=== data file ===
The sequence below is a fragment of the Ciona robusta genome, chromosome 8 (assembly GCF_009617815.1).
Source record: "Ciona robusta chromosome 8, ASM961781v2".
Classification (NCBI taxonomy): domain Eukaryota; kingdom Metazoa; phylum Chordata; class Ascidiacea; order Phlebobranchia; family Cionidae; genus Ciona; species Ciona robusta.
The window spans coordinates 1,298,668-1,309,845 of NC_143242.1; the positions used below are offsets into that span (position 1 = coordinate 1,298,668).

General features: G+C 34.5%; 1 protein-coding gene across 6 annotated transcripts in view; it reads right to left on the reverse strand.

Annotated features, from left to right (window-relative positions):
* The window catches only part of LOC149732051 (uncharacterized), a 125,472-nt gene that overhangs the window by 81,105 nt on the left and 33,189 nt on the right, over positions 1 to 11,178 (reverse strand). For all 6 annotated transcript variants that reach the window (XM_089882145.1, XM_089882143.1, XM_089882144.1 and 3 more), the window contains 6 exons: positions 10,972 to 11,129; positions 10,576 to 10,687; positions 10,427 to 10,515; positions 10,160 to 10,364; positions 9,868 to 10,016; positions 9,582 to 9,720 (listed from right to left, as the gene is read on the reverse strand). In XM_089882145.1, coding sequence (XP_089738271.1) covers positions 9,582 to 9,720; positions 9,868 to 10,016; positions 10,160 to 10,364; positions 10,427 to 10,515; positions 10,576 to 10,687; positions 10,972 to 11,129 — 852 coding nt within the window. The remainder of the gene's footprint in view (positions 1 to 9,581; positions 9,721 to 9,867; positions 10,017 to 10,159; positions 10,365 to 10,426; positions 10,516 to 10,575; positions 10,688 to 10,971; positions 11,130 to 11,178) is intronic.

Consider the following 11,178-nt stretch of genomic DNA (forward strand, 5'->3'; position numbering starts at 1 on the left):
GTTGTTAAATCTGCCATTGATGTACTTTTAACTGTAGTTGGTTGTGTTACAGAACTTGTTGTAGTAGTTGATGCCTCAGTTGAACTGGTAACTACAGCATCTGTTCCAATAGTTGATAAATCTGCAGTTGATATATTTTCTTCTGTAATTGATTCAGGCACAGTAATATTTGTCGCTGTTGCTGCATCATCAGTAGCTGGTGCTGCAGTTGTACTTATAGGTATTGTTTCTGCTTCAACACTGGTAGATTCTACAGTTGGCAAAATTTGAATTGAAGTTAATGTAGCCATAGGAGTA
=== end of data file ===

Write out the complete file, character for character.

The sequence below is a fragment of the Ciona robusta genome, chromosome 8 (assembly GCF_009617815.1).
Source record: "Ciona robusta chromosome 8, ASM961781v2".
Classification (NCBI taxonomy): domain Eukaryota; kingdom Metazoa; phylum Chordata; class Ascidiacea; order Phlebobranchia; family Cionidae; genus Ciona; species Ciona robusta.
The window spans coordinates 1,298,668-1,309,845 of NC_143242.1; the positions used below are offsets into that span (position 1 = coordinate 1,298,668).

General features: G+C 34.5%; 1 protein-coding gene across 6 annotated transcripts in view; it reads right to left on the reverse strand.

Annotated features, from left to right (window-relative positions):
* The window catches only part of LOC149732051 (uncharacterized), a 125,472-nt gene that overhangs the window by 81,105 nt on the left and 33,189 nt on the right, over positions 1 to 11,178 (reverse strand). For all 6 annotated transcript variants that reach the window (XM_089882145.1, XM_089882143.1, XM_089882144.1 and 3 more), the window contains 6 exons: positions 10,972 to 11,129; positions 10,576 to 10,687; positions 10,427 to 10,515; positions 10,160 to 10,364; positions 9,868 to 10,016; positions 9,582 to 9,720 (listed from right to left, as the gene is read on the reverse strand). In XM_089882145.1, coding sequence (XP_089738271.1) covers positions 9,582 to 9,720; positions 9,868 to 10,016; positions 10,160 to 10,364; positions 10,427 to 10,515; positions 10,576 to 10,687; positions 10,972 to 11,129 — 852 coding nt within the window. The remainder of the gene's footprint in view (positions 1 to 9,581; positions 9,721 to 9,867; positions 10,017 to 10,159; positions 10,365 to 10,426; positions 10,516 to 10,575; positions 10,688 to 10,971; positions 11,130 to 11,178) is intronic.

Consider the following 11,178-nt stretch of genomic DNA (forward strand, 5'->3'; position numbering starts at 1 on the left):
GTTGTTAAATCTGCCATTGATGTACTTTTAACTGTAGTTGGTTGTGTTACAGAACTTGTTGTAGTAGTTGATGCCTCAGTTGAACTGGTAACTACAGCATCTGTTCCAATAGTTGATAAATCTGCAGTTGATATATTTTCTTCTGTAATTGATTCAGGCACAGTAATATTTGTCGCTGTTGCTGCATCATCAGTAGCTGGTGCTGCAGTTGTACTTATAGGTATTGTTTCTGCTTCAACACTGGTAGATTCTACAGTTGGCAAAATTTGAATTGAAGTTAATGTAGCCATAGGAGTA